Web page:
Today I was browsing through YouTube and stumbled upon a sermon of all things (since my settings do not lean toward topics religious), and found myself listening to it: David Brooks' Sunday sermon at Washington National Cathedral, July 5, 2020.
Maybe I was drawn to it because I have just finished re-reading one book and am slowly re-reading another that have large sections devoted to descriptions of life in the time of Jesus' ministry. It was a violent time in that land. If you heard someone preaching to the common folk, it was more than likely vitriol tossed at the Roman occupiers. Into that, came Jesus with a message of love; so incongruous.
Perhaps I felt I had to keep listening to the sermon because it has seemed to me that a country I have admired all my life is imploding - so sad to watch. I cannot see a way out for them.
The sermon was given by a columnist, but very clearly, too, by one who loves Jesus and what Jesus stood for. Brooks also obviously loves his country. I cannot imagine him as ultra right wing in his faith or nationalism. Yet here is a steady faith in both, and, especially, in love as a way to get past this storm.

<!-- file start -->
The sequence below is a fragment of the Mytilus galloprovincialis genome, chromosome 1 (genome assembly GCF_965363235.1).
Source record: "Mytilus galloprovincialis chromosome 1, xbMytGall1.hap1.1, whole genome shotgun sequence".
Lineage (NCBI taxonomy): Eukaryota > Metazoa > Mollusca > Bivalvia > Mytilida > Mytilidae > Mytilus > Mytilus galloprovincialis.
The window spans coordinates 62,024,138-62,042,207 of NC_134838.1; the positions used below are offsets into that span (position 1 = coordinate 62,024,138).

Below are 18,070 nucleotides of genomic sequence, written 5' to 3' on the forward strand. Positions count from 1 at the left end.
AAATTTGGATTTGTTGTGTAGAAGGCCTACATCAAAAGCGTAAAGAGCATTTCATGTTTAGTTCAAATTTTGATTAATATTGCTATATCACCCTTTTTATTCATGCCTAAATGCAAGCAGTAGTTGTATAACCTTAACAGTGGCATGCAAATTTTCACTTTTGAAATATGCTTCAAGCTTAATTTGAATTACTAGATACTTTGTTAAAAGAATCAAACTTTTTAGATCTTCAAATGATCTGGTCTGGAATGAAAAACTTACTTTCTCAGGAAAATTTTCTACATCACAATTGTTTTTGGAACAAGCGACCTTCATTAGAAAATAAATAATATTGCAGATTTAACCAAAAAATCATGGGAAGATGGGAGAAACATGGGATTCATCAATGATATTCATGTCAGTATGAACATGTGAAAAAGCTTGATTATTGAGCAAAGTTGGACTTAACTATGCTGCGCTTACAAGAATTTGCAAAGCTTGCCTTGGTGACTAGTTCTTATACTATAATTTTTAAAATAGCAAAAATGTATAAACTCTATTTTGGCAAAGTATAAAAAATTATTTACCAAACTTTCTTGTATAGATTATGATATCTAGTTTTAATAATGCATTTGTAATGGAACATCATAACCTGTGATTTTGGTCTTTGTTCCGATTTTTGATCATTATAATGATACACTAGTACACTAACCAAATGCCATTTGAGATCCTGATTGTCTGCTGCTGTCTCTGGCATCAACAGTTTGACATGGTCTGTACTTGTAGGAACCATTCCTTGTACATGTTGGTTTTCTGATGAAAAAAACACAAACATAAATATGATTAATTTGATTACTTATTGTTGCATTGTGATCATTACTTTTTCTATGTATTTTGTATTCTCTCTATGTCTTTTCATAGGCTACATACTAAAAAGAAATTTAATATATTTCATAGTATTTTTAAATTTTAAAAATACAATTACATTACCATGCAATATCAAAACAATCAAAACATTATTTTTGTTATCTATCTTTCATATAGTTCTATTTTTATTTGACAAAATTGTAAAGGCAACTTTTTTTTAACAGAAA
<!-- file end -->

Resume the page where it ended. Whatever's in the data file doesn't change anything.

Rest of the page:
I think I like him very much.
Some quotes from this sermon:
"When you see Jesus through the Jerusalem lens, the Beatitudes are even more astounding. In the midst of conflict, here was another way, another path, a higher serenity. They were an inversion of values. They were beauty in the storm."
"... in storms, it seems we have two systems of response. We have the normal bodily response, which is fight or flight, fear and anger. But another style of response emerges from our souls."
"On one level, these acts of beauty and pure gift and loving care are radically illogical. They are vulnerability in the face of danger. They are gentleness in the midst of bitterness. They are compassion in the midst of strife, but these are the acts that have the power to shock. These are the acts that have the power to open hearts. These are the acts that have a power to shock a revolution in our culture and in our consciousness."
"We don’t get to choose our condition. We do get to choose our response."